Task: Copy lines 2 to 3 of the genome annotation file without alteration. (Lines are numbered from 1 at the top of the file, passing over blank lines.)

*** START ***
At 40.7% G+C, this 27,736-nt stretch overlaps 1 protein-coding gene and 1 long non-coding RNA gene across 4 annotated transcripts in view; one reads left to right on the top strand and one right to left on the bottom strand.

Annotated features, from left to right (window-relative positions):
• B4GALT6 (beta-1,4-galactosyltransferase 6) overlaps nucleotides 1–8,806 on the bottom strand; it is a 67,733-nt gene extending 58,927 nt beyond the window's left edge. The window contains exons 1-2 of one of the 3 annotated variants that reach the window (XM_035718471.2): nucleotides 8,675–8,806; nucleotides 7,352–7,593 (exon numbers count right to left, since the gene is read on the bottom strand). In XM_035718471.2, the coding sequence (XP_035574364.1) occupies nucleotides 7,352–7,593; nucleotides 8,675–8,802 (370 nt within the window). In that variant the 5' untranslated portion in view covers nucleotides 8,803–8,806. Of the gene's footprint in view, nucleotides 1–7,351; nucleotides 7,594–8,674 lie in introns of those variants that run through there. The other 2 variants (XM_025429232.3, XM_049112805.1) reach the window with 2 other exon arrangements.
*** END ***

Annotated features, from left to right (window-relative positions):
• B4GALT6 (beta-1,4-galactosyltransferase 6) overlaps nucleotides 1–8,806 on the bottom strand; it is a 67,733-nt gene extending 58,927 nt beyond the window's left edge. The window contains exons 1-2 of one of the 3 annotated variants that reach the window (XM_035718471.2): nucleotides 8,675–8,806; nucleotides 7,352–7,593 (exon numbers count right to left, since the gene is read on the bottom strand). In XM_035718471.2, the coding sequence (XP_035574364.1) occupies nucleotides 7,352–7,593; nucleotides 8,675–8,802 (370 nt within the window). In that variant the 5' untranslated portion in view covers nucleotides 8,803–8,806. Of the gene's footprint in view, nucleotides 1–7,351; nucleotides 7,594–8,674 lie in introns of those variants that run through there. The other 2 variants (XM_025429232.3, XM_049112805.1) reach the window with 2 other exon arrangements.